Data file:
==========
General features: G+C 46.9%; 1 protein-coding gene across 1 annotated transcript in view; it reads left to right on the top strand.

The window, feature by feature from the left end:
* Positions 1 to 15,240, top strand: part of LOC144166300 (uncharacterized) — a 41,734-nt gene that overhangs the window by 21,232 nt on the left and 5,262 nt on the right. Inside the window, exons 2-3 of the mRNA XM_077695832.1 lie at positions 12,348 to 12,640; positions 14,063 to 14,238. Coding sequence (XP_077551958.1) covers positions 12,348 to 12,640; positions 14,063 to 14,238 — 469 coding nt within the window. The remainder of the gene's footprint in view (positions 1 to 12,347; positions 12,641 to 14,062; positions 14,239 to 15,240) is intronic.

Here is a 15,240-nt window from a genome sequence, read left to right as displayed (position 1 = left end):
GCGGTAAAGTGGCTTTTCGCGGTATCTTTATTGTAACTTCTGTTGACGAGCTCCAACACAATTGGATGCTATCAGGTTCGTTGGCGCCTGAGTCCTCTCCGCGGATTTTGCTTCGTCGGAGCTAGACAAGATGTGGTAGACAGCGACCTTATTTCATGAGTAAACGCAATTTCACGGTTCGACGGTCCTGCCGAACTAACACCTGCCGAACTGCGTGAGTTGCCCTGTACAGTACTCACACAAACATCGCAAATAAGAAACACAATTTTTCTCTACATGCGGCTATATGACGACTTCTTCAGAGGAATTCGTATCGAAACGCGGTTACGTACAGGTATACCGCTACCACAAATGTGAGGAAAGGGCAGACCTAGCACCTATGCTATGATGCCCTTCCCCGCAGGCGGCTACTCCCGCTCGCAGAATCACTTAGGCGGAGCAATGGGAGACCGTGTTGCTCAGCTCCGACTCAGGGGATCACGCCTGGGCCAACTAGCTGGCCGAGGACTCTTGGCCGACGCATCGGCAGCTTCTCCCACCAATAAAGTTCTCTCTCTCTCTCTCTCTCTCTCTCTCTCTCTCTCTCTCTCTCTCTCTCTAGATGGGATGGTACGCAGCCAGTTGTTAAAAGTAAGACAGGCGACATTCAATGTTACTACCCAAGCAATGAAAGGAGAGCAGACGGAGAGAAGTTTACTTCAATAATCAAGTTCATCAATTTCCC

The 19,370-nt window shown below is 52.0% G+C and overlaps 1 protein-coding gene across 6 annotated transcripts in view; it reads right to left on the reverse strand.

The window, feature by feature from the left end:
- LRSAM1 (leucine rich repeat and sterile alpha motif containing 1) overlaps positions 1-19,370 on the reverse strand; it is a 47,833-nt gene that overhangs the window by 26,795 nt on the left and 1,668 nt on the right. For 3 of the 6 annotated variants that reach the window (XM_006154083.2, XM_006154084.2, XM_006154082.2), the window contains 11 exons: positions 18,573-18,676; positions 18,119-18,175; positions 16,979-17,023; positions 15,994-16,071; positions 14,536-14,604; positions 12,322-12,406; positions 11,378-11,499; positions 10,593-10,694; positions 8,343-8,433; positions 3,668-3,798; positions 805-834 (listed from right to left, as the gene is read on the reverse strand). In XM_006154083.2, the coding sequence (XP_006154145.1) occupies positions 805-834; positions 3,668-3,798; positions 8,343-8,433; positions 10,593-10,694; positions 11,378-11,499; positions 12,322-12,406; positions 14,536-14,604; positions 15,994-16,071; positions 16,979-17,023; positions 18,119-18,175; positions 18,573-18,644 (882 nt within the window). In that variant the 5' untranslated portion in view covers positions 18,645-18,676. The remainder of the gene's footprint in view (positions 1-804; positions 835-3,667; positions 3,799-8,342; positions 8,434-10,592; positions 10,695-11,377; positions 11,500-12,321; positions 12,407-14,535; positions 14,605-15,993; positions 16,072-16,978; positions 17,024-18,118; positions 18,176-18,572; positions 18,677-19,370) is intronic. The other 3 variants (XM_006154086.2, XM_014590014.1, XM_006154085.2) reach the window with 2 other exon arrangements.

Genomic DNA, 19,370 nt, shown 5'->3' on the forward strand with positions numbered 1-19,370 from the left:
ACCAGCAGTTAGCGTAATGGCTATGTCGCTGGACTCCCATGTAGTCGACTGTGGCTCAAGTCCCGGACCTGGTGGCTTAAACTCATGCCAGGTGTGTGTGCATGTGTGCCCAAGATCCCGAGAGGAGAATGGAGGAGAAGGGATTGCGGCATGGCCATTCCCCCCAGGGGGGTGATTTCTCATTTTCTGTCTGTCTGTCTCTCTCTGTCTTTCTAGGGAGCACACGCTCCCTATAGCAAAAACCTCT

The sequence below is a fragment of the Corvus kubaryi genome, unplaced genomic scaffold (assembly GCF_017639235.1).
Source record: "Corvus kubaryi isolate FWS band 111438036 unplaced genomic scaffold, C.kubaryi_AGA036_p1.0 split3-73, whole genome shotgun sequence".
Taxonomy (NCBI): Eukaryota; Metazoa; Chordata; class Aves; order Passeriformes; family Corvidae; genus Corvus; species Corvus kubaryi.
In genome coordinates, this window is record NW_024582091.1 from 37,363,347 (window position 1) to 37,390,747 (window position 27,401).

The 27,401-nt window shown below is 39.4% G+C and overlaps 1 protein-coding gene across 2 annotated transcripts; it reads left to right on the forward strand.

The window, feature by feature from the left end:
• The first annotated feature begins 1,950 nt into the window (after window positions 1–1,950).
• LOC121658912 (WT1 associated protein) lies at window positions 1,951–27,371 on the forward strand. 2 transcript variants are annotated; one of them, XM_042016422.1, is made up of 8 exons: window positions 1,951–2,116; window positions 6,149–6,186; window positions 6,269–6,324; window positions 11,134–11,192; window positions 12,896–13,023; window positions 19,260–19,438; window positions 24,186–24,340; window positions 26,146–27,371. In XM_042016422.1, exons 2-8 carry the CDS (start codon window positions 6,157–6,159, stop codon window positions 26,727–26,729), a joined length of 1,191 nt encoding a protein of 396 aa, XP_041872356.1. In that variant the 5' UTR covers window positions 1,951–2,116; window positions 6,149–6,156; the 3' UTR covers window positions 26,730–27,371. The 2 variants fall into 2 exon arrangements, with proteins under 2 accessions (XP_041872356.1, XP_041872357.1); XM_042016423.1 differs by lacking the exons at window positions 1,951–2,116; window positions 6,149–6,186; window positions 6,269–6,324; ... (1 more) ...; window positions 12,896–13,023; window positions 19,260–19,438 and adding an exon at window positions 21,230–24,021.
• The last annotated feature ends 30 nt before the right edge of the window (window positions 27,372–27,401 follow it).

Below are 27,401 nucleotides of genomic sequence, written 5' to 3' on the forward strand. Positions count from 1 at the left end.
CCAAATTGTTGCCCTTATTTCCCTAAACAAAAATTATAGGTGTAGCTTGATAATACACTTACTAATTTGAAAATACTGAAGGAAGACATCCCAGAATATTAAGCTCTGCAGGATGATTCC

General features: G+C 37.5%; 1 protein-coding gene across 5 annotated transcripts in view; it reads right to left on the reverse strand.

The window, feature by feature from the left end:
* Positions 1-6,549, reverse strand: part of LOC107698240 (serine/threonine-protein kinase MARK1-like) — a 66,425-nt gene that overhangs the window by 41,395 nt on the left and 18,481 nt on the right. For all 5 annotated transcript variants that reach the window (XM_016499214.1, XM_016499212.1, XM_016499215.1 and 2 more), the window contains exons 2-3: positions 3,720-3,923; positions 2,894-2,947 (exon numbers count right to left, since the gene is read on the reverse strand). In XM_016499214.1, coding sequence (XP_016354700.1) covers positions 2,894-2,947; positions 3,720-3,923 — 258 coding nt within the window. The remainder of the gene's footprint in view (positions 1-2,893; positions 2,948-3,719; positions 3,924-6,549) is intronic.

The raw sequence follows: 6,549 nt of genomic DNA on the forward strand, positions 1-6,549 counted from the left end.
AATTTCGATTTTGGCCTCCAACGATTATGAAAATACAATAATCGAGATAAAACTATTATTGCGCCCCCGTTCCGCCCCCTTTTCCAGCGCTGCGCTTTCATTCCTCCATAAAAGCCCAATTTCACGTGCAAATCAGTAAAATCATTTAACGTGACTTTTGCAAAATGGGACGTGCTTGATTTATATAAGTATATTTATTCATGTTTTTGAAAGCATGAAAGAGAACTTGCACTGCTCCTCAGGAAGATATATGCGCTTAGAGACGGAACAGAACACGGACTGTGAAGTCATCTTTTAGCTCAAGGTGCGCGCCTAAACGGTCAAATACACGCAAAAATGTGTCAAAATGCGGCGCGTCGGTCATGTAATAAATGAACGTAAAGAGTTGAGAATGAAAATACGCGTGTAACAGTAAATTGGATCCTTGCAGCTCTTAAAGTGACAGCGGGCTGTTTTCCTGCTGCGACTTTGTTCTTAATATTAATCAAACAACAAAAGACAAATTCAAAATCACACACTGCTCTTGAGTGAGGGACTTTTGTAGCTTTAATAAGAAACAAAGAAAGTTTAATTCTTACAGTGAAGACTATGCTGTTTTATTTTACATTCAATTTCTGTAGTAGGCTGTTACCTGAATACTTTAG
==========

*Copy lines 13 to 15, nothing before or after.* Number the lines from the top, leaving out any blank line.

Taxonomy (NCBI): Eukaryota; Metazoa; Chordata; class Aves; order Passeriformes; family Corvidae; genus Corvus; species Corvus kubaryi.
In genome coordinates, this window is record NW_024582091.1 from 37,363,347 (window position 1) to 37,390,747 (window position 27,401).

The 27,401-nt window shown below is 39.4% G+C and overlaps 1 protein-coding gene across 2 annotated transcripts; it reads left to right on the forward strand.